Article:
ANCILLARY PROBATE This is a second probate proceeding, but it isn’t as costly or as time-consuming as the first one because it piggy-backs off of the first one. With an ancillary probate in Hawaii, we are seeking to obtain the local court’s recognition of an executor’s authority that was ordered by a foreign court. This is necessary in order to empower the executor to dispose of tangible property in Hawaii. Your parents might have owned a vacation home in Hawaii but lived in other state or country. Their Hawaii property is governed by Hawaii law. When probate is started in another state and that state’s court appoints an executor, that person is not automatically authorized to dispose of property owned in Hawaii. The Hawaii probate court must acknowledge the authority of a foreign-appointed executor before Hawaii property can be conveyed by an executor. Ancillary probate is a hassle, but it is intended to ensure the integrity of property rights in Hawaii. Our proven systems and processes help clients through the ancillary probate process efficiently and effectively. We love helping the next generation take over property ownership in Hawaii and there are ways that we can do this proactively so that you can avoid an ancillary probate entirely.
Learn more about avoiding ancillary probate with effective estate planning.
INFORMAL PROBATE In Hawaii, estates that include real property must go through probate. The executor of the will must initiate probate proceedings in order to obtain the legal authority to convey the property to the heir or heirs, in accordance with the terms of the will. Persons other than the executor can initiate probate, but they will not necessary be granted any authority to act for the deceased. The informal probate process is not monitored by the court and, once the Letters Testamentary are signed by the judge and filed by the court, the executor can take control of the assets of the estate and make the necessary distributions. Informal probate is a relatively easy type of court case because it is based upon full agreement among the family members and heirs of the deceased. If there is ANY likelihood that a member of the family or an heir (or a disinherited heir) could object to any actions being taken, then informal probate is inappropriate, and a formal probate proceeding should be initiated.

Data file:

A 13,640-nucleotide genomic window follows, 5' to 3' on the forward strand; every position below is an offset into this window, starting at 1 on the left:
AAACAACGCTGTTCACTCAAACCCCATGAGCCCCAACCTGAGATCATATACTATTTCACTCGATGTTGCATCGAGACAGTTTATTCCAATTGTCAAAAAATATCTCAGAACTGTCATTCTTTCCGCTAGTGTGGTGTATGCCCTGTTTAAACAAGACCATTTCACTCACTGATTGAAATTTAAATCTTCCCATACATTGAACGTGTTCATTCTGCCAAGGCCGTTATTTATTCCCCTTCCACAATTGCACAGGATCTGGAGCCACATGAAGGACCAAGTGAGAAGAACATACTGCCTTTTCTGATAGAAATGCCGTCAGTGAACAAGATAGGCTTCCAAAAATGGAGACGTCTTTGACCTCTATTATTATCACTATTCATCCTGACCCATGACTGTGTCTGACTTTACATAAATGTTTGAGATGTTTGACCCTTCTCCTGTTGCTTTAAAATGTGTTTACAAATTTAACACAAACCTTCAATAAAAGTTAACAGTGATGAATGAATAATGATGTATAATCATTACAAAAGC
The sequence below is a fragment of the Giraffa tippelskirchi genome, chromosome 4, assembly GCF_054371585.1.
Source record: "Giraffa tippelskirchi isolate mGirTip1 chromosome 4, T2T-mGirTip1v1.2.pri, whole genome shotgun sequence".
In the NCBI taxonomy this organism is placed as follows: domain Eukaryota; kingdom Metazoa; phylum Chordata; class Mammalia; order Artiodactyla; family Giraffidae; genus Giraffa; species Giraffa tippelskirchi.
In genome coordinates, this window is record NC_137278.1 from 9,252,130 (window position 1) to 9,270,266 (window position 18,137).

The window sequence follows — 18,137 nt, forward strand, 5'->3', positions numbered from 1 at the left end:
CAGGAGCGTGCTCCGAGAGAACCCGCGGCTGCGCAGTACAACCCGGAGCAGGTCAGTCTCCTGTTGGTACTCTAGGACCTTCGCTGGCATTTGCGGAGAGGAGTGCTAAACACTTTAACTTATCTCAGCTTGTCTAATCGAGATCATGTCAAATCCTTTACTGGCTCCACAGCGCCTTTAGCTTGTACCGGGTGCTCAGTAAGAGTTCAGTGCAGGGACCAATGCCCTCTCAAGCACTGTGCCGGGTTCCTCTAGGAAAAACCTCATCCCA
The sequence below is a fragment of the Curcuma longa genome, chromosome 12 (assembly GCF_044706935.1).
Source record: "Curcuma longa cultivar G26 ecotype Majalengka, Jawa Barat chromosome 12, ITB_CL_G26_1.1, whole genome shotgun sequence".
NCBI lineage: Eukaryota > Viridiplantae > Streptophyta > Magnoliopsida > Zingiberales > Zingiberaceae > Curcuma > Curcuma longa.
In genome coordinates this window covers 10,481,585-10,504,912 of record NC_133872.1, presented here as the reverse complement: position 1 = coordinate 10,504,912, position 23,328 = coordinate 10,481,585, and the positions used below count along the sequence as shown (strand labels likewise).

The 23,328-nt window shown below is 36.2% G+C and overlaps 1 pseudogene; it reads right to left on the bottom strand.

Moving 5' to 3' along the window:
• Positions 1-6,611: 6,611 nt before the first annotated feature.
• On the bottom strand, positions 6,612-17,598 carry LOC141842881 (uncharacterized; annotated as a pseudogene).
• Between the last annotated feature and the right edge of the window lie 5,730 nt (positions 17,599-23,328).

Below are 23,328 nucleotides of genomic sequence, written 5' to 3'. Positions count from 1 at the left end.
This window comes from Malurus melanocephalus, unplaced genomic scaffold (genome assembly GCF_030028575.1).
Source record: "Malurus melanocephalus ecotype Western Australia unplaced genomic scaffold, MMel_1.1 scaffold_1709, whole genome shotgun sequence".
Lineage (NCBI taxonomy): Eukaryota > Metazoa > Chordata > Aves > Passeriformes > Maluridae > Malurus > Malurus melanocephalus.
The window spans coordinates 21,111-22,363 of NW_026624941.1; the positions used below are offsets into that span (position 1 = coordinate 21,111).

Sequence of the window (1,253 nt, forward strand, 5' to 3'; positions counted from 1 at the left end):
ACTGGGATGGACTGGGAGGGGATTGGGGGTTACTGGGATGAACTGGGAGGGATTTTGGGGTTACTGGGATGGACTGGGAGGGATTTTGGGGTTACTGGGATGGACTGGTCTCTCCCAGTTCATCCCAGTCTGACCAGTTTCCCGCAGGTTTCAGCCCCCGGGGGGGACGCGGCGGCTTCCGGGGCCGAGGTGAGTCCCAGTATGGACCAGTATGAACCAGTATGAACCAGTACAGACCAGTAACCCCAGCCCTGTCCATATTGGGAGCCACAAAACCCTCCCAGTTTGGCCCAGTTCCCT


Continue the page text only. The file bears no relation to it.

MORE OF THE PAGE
Losing a loved one is stressful enough, so disagreements and disputes among families (and heirs/disinherited-heirs) should stay out of the courts. A person’s last will should be honored and respected by everyone who is affected by it. When interested parties reach an agreement to resolve a dispute before or during the probate process, an informal probate can proceed. But that agreement should be clearly stated in a signed written document.
TRUSTEE CONVEYANCE If your loved one created a living trust (sometimes called a revocable trust), they wanted you to avoid the cost and hassle of probate. When the trustee of a trust passes away, the successor trustee is automatically appointed and he or she assumes full control of the assets that trust owns. The Trust Agreement will define the successor trustee’s duties and obligations, which, in most cases, will require the distribution of the trust’s assets. Sometimes, it is necessary to conduct a quick probate of the deceased’s pour-over will in order to transfer all of the assets into the trust.
By recording an Affidavit of Death of Trustee, the successor trustee formalizes his or her authority to convey real property and can then record a deed transferring any of the trust’s real property to the rightful beneficiary.